>>If you are in that much doubt, however, you might want to consider using
    >>an operating system like OpenVMS that actually commits data to disk
    >>before reporting the I/O as complete; it may be slower but there's no
    >>doubt about whether or not your data is on disk!
    >>
    >>

    >
    >As high of an opinion of OpenVMS's default setting as I have, I should
    >point out that it's only half the story, though.
    >
    >That approach only says it's on disk, but not if it's correctly written out.
    >
    >
    >

    But the OP merely wanted to be certain that the data he was comparing
    was being read back from disk rather than from a buffer in memory.

  6. Re: Buffers, disk cache, and validating data

    In article <43a6c604@212.67.96.135>,
    Dave writes:
    > sinister wrote:
    >> If I want to validate data copy operations using commands like cmp, dircmp,
    >> etc, how do I know I'm actually comparing data on disk, given that the data
    >> might be in a buffer or disk cache?
    >>
    >>

    >
    > Run sync first - just an idea, I don't know it is necessarily right.
    >
    > Although that might cause the OS to write the data to the "disk", I'm
    > not sure how you can be certain the data is not buffered on the disk
    > hardware, entirely independent of the operating system.
    >
    > Interesting question.


    Here's something I've used sometimes if I wanted to know that data was
    being read from disk rather than from cached copies; "memtool"
    (playground.sun.com, I think) seems to confirm that it does purge it.
    (at least on Solaris 9 on UltraSPARC...)

    As to whether it works on any other platforms, it really depends on
    whether or not MADV_DONTNEED is available and works similarly.


    /*
    * freemap.c
    *
    * If nothing else is using a file that happens to be cached in memory,
    * this should cause it to be freed entirely rather than merely left on
    * the freelist to be reclaimed.
    *
    */

    #include
    #include
    #include
    #include
    #include
    #include
    #include

    void perror3(const char *s1, const char *s2, const char *s3)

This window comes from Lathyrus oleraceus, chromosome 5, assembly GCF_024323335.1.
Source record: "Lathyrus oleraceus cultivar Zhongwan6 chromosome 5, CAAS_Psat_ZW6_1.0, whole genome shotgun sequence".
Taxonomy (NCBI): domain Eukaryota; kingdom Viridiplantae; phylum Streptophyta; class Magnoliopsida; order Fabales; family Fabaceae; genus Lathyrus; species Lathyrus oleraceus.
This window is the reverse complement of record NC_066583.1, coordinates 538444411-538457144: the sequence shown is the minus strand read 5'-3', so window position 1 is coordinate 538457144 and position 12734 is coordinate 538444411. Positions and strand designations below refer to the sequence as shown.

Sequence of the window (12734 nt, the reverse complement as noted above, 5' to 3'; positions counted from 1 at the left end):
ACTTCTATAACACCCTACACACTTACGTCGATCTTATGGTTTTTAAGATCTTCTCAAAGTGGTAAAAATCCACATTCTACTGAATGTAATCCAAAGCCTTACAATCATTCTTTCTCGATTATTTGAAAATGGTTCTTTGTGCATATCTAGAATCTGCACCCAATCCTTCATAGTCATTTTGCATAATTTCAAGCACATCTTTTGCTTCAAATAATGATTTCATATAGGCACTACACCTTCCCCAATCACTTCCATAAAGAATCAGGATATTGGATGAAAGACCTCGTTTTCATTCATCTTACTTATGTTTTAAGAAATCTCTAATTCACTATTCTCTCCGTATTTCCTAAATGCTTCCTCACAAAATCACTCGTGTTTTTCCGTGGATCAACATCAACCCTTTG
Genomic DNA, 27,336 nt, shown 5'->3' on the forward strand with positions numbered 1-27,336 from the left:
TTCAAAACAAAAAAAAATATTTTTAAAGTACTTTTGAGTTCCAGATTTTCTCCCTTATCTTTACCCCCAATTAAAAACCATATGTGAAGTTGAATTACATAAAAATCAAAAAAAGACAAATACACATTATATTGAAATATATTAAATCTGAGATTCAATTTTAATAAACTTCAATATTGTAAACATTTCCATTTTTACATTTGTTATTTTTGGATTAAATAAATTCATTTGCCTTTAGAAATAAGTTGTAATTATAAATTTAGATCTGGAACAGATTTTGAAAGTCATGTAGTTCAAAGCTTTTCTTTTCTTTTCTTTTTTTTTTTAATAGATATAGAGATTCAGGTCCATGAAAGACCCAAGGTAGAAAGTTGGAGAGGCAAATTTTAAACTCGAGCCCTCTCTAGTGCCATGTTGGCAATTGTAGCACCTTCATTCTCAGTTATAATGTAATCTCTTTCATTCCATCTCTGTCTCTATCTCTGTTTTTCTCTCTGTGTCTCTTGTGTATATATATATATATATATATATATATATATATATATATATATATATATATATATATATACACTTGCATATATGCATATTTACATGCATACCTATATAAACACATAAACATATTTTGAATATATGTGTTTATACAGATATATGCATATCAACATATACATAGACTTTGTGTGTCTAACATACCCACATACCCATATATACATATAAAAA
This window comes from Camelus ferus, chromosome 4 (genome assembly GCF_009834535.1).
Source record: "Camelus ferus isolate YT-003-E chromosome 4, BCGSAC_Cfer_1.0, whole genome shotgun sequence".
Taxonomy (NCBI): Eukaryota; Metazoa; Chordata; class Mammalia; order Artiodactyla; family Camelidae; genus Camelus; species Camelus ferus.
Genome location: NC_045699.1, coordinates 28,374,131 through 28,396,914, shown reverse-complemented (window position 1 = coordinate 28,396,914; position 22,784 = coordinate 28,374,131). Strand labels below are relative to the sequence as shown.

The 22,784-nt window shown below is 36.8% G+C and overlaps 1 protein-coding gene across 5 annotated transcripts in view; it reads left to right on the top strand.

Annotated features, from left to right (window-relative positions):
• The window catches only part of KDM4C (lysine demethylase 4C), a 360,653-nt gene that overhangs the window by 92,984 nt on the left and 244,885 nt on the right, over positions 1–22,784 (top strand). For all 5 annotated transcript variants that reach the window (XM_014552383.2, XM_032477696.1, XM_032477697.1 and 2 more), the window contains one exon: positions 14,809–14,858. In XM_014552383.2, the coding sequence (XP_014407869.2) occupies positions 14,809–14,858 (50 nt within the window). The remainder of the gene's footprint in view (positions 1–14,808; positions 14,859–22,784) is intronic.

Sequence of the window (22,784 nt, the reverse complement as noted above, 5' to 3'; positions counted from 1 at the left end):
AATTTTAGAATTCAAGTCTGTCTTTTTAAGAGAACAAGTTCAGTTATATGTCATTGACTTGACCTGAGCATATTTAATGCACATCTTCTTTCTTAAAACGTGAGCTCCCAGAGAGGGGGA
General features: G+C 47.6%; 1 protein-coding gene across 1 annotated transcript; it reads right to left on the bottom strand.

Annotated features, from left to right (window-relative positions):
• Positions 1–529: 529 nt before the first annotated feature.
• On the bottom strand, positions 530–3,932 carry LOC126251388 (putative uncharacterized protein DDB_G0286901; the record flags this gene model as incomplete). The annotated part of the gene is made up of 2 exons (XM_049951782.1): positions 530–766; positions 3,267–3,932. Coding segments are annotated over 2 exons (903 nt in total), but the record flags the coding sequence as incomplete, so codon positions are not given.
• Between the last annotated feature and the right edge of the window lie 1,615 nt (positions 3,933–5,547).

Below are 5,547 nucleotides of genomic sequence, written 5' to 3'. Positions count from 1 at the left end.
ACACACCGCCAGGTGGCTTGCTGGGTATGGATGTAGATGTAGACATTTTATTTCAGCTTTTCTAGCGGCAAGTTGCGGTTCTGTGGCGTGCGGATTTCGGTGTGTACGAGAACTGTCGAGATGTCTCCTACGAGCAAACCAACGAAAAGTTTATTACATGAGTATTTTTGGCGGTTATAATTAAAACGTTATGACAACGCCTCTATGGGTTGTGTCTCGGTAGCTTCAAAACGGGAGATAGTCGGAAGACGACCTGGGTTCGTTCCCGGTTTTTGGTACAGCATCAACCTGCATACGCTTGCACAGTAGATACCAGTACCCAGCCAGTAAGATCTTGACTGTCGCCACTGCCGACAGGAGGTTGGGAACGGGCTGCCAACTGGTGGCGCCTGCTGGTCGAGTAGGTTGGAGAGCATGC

{
    static const char colon_space[]={ ':',' '};
    if (s1!=NULL && *s1!='\0') {
    write(2,s1,strlen(s1));
    write(2,colon_space,sizeof colon_space);
    }
    if (s2!=NULL && *s2!='\0') {
    write(2,s2,strlen(s2));
    write(2,colon_space,sizeof colon_space);
    }
    perror(s3);
    }

    int main(int argc, char **argv)
    {
    int fd, x;
    struct stat s;
    caddr_t rval;

    for (x=1;x if ((fd=open(argv[x],O_RDONLY)) == -1) {
    perror3(argv[0],argv[x],"can't open file");
    continue;
    }
    if (fstat(fd,&s) == -1) {
    perror3(argv[0],argv[x],"can't obtain file attributes");
    close(fd);
    continue;
    }
    if (!S_ISREG(s.st_mode)) {
    fprintf(stderr, "%s: %s: not a regular file\n", argv[0],argv[x]);
    close(fd);
    continue;
    }
    if (s.st_size>0) {
    if ((rval=mmap(NULL,s.st_size,PROT_READ,MAP_SHARED,fd ,(off_t)0))
    == MAP_FAILED) {
    perror3(argv[0],argv[x],"can't map file into virtual memory");
    close(fd);
    continue;
    }
    else {
    close(fd);
    madvise(rval,s.st_size,MADV_DONTNEED);
    munmap(rval,s.st_size);
    }
    }
    }
    return 0;
    }









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    mailto:rlhamil@smart.net http://www.smart.net/~rlhamil

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    "In the Hall of the Mountain King", from "Peer Gynt"

  7. Re: Buffers, disk cache, and validating data

    sinister wrote:
    > If I want to validate data copy operations using commands like cmp, dircmp,
    > etc, how do I know I'm actually comparing data on disk, given that the data
    > might be in a buffer or disk cache?


    It's not documented that it does this, but my own experience leads me to
    believe that "lockfs -fa" will invalidate the cache. I'm not sure of this,
    but based on performance, it seems that lots of things have to be loaded
    after a "lockfs -fa" that would've been in cache otherwise.

    By the way, I'm really sure that "sync" will be sufficient. It writes
    everything to disk, but that does not ensure that the cached stuff in
    RAM is invalidated. And if it's not invalidated, then when you go to
    read it again, you will be reading it from cache rather than disk, so
    you aren't verifying that the data can really be read from disk.

    - Logan